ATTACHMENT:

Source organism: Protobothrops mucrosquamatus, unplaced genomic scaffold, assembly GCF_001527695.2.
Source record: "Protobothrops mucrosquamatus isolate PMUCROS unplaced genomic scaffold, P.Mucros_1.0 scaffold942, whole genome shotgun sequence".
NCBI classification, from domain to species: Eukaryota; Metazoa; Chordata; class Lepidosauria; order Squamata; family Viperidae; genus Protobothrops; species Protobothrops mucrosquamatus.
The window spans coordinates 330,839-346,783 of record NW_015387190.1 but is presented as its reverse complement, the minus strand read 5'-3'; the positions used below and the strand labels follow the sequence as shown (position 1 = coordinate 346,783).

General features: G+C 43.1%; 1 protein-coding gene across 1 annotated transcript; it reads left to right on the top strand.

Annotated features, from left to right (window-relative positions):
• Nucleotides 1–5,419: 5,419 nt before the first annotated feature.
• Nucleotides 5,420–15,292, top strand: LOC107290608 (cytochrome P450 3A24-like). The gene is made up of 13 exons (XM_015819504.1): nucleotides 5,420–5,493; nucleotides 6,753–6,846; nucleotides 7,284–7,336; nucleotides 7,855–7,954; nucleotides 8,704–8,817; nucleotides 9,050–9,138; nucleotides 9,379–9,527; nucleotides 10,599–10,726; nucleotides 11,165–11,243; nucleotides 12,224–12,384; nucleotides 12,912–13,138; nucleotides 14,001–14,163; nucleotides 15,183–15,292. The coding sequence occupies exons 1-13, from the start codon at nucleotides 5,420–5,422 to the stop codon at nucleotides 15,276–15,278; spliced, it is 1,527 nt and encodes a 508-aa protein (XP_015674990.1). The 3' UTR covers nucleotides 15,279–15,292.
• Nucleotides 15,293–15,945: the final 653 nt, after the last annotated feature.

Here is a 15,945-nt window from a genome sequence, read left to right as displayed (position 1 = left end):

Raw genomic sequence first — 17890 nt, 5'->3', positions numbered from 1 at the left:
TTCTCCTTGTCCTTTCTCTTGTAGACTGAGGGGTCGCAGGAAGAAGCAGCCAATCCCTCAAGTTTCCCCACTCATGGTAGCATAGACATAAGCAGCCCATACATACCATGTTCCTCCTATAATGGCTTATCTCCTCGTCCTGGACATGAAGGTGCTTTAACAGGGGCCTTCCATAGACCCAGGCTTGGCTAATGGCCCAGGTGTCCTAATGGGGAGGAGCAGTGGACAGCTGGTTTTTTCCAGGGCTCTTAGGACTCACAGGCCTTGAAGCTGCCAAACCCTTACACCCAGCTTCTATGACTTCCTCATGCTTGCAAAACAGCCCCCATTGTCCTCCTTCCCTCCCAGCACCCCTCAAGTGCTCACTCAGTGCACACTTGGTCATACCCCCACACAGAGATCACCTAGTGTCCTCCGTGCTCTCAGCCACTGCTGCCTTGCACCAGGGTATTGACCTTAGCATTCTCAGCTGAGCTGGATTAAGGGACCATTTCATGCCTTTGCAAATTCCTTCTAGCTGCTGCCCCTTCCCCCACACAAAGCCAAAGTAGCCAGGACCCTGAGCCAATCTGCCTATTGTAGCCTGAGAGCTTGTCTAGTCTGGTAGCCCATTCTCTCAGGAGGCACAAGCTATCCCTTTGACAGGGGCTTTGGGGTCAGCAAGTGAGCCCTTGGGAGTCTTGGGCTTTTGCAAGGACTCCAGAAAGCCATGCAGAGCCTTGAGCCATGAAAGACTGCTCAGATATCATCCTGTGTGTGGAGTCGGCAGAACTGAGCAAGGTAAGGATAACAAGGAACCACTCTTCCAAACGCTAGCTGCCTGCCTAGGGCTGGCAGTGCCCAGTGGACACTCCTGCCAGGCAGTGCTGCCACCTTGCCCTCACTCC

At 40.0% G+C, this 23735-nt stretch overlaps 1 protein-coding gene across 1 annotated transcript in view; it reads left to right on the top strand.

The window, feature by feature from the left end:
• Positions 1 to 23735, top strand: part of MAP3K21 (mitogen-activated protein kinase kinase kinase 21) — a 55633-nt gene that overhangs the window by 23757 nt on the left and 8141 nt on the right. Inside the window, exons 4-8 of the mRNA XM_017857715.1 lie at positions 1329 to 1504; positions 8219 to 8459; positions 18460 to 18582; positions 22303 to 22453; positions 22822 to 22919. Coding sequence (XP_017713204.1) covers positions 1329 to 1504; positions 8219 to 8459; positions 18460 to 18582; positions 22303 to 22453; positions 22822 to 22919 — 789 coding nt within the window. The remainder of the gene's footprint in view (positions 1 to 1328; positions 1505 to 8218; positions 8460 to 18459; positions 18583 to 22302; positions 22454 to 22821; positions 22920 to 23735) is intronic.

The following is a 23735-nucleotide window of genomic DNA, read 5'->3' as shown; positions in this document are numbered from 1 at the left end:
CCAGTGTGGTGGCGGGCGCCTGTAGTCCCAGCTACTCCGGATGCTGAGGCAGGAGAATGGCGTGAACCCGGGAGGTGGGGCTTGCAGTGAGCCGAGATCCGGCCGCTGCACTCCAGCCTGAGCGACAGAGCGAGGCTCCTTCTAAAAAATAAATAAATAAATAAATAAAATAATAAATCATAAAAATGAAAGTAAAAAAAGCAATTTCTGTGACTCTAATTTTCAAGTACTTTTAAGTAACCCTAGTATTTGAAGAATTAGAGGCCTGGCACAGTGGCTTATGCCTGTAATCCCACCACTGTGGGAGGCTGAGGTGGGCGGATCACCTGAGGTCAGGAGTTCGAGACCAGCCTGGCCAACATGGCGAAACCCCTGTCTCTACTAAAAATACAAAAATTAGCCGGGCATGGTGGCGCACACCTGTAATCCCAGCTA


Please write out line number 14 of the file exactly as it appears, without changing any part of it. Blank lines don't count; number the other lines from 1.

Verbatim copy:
The window, feature by feature from the left end: